By Nadia Paschal
Four plays were mainly written and produced by students from scratch in 24 hours this past weekend by the Theatre Department called a 24-Hour-Play festival. Five groups of students got the chance to showcase their skills through writing and performing in 10-minute sketches.
The four plays were “Night Shift,” “Things That Go Ding In The Night,” “Phones” and “Two Poets,” each serving their own purpose with different themes, tones and morals.
Participants each raffled a team, which included two actors, a writer and a director.
The writers were given a prompt at 6 p.m. the day before. They had to work a certain line or phrase into the script, and worked tirelessly throughout the night to see it through.
Once finished, they sent it to the actors so that they could start rehearsing. Ngozi Permaul, a sophomore, starred in the play “Phones.” Its premise was a mother trying to communicate and connect with her son, who is too engrossed in technology.
Although they had only 24 hours, Permaul shared that he was still able to get a basic understanding of his character through his own life experience and observing those around him.
“It was something to better understand how I communicate and how I relay ideas,” Permaul said.
Aside from “Phones,” three other plays were performed. The first was “Night Shift” which is about Alice, a cynical cafe employee, and Bob, an optimistic security guard. The two have a chance encounter at the cafe where Alice works and strike a conversation about their outlook on life, which ends in an unlikely connection as they discover that they both may have deeper feelings for each other.
“Things That Go Ding In the Night” follows Parker and his discovery of the true cause of all of the holes that have been appearing in his yard. After hearing some noises one night, Parker stumbles upon a creature named Bugbear. Bugbear reveals that he is a gnome trying to bury his treasure. Parker attempts to reason with him and tell him to leave, but ultimately fails to do so.
The final play, “The Poet,” features a poet writing to someone she once shared a connection with. A narrator, who is also a writer, breaks the fourth wall by directly speaking to the audience. The narrator sheds light on the poet’s life and the person to whom the letters are written.
The audience got to see the performers in action, but they were not the only ones hard at work. The directors, writers and technical crew played a key role in the success of the festival as well. Senior Alyssa Vasquez served as a director for one of the plays. She was tasked with blocking out the scenes and ensuring all aspects ran smoothly.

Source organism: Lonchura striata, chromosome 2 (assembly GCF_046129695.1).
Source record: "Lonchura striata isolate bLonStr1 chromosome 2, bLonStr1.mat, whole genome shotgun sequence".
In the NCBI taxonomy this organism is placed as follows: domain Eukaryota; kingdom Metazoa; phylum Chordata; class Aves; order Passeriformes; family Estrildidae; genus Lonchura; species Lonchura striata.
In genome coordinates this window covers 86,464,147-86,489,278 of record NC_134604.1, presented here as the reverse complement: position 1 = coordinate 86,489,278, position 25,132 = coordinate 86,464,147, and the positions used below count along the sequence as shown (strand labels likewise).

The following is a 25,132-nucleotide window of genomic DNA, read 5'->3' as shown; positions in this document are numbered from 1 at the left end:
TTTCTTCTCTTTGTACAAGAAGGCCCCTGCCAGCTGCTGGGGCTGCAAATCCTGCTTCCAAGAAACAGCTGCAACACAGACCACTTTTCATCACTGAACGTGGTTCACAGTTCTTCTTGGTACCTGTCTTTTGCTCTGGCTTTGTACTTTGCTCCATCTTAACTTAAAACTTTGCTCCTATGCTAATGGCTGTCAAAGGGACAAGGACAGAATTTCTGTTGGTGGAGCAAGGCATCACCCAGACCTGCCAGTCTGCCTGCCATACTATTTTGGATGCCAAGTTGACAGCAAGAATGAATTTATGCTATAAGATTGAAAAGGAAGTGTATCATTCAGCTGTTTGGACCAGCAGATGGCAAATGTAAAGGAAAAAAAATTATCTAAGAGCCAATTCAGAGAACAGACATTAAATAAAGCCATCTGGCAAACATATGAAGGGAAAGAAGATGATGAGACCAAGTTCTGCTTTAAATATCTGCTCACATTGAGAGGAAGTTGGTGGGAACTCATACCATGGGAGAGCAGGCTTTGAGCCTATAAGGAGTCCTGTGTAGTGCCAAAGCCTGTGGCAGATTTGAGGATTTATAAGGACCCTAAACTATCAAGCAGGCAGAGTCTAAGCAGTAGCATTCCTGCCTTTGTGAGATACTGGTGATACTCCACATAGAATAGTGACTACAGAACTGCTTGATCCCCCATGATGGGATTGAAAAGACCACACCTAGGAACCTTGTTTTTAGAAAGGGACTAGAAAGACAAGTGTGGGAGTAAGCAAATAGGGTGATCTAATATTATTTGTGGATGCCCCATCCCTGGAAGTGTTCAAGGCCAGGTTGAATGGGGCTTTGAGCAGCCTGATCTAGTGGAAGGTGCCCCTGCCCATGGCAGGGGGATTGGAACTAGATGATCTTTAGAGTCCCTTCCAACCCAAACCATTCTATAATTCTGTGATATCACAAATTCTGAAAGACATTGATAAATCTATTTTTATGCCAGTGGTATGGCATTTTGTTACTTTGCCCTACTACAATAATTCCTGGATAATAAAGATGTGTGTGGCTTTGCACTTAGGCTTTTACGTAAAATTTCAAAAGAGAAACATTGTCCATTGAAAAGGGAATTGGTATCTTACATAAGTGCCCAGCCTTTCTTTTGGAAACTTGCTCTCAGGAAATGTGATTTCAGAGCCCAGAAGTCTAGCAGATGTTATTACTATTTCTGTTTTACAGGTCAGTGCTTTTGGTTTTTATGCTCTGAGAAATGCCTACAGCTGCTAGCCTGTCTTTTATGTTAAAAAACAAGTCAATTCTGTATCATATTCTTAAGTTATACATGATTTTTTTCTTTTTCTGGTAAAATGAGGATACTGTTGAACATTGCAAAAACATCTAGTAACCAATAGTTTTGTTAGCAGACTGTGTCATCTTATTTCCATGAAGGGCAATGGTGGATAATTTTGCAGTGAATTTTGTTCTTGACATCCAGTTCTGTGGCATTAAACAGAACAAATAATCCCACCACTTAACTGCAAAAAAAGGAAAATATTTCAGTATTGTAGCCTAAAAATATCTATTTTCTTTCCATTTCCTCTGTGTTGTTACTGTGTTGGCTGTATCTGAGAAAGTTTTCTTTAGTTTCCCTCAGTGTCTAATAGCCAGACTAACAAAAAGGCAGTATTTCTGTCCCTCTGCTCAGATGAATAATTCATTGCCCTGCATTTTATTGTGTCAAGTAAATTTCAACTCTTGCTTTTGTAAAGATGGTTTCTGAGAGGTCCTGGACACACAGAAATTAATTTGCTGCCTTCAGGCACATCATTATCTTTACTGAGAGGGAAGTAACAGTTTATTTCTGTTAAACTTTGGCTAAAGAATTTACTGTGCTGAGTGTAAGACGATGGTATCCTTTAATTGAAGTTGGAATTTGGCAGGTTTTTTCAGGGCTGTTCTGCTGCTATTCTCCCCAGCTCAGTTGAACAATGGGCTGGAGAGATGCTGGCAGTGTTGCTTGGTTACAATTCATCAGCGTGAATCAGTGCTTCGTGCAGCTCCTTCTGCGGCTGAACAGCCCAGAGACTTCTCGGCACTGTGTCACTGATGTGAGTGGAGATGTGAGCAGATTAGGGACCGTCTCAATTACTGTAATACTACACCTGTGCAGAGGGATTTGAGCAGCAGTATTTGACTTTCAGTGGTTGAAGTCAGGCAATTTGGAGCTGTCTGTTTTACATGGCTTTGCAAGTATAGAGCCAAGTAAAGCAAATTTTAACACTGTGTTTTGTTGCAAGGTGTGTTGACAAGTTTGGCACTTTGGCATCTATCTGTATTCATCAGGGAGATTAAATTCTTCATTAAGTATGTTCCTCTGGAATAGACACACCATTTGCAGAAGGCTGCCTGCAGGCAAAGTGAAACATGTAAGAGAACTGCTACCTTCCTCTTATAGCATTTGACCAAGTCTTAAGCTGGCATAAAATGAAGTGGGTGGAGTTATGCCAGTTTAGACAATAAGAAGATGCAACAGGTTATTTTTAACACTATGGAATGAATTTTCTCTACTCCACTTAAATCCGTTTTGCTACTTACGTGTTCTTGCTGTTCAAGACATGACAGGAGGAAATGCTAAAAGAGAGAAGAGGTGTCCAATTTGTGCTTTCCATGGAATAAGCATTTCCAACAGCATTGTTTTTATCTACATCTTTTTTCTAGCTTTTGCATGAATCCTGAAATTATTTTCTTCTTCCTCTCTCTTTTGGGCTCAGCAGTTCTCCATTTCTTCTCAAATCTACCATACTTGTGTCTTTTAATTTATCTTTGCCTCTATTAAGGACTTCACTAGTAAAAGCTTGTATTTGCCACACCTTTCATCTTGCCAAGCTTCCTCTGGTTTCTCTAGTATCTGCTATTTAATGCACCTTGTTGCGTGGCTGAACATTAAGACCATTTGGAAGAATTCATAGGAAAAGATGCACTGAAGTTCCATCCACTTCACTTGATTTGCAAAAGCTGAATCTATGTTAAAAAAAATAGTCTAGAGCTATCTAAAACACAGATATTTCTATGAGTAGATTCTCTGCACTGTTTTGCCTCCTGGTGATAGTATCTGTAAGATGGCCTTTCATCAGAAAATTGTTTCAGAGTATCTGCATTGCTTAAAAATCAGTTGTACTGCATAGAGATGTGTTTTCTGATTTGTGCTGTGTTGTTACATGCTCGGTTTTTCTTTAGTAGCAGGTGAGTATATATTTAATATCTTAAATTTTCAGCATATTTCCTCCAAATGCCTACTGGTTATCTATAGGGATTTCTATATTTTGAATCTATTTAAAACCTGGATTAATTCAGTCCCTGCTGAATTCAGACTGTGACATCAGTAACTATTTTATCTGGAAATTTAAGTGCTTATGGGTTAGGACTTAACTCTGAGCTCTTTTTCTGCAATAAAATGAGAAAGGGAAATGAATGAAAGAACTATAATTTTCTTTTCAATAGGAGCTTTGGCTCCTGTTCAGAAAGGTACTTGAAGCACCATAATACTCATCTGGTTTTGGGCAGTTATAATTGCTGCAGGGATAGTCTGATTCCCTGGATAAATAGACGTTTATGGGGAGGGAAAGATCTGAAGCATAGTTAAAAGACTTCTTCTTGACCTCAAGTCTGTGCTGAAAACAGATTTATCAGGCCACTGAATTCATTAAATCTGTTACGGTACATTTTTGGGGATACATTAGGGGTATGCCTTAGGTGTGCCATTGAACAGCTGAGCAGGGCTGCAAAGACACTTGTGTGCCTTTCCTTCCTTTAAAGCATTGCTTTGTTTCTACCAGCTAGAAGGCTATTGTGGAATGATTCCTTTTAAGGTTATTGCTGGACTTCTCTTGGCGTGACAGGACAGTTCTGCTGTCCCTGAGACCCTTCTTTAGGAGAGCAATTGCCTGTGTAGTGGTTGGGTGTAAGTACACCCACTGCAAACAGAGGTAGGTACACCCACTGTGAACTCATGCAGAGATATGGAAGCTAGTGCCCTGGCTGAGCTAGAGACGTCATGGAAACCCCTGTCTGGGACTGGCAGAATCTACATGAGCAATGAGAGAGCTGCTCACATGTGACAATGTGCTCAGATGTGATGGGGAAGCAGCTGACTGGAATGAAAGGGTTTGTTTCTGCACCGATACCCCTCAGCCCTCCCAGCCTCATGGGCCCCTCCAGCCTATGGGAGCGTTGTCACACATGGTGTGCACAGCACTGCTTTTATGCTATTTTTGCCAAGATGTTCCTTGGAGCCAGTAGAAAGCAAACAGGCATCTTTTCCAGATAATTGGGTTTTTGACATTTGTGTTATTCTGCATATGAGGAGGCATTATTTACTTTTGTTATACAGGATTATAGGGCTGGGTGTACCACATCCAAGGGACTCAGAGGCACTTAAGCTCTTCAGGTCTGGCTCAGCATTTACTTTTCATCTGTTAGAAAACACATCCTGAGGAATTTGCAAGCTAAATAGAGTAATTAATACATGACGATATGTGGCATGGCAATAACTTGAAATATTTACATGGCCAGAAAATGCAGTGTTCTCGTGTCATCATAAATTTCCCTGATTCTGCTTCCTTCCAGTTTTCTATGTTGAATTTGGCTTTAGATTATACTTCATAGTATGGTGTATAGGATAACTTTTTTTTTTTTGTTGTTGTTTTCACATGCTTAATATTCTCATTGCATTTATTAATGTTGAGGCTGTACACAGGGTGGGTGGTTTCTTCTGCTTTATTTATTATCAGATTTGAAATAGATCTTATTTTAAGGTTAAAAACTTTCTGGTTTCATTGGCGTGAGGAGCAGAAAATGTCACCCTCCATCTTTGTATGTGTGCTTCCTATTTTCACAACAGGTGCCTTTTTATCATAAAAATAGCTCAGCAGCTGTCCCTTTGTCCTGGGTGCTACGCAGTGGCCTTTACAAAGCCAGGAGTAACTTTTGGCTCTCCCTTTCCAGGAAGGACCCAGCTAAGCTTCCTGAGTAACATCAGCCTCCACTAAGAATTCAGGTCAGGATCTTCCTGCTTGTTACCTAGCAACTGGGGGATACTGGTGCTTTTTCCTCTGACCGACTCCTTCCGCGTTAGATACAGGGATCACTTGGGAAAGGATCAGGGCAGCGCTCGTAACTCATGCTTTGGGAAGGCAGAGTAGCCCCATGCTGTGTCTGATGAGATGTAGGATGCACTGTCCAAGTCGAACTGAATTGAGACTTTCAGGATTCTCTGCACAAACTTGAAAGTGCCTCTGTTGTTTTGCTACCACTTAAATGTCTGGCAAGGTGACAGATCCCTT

“My job was to collaborate with the writer I was paired with to bring the play they wrote to life,” Vasquez said.
Nicholas Alkobi, the writer paired with Vasquez, shared that he stepped outside of his comfort zone. Usually writing screenplays and short stories, Alkobi was still able to carry over the knowledge that he already had.
“The only difference is just how the audience sees it,” Alkobi said. “This is all one take on a stage, so it definitely sets a different element in me, and what I can and can’t do.”
Despite having such a short window of time, the cast and crew managed to pull it off successfully and collaboration amongst team members seemed to come easily.
“[Vasquez] had a good understanding of what I was providing. She definitely gave some direction that I didn’t think about either,” Alkobi said.
Vasquez agreed, saying that “for the stuff that we had to use, we did what we could with what we had.”
Unfortunately, production hit a few snags at one point, when one of the writers had to drop out unexpectedly. Thinking fast and creatively, those involved turned to Chat GPT to overcome this obstacle. Despite not working with the program directly, Alkobi noted that although it worked, it “was kind of funny, I’m not going to lie. Which kind of scares me too.”
It was clear that the students involved put their all into it, and despite some open seats in the audience, those who did come showed a clear display of enthusiasm. Those who participated this year hope that over time and through more events held, it will gain more traction and attract a larger audience as they would like to be involved again.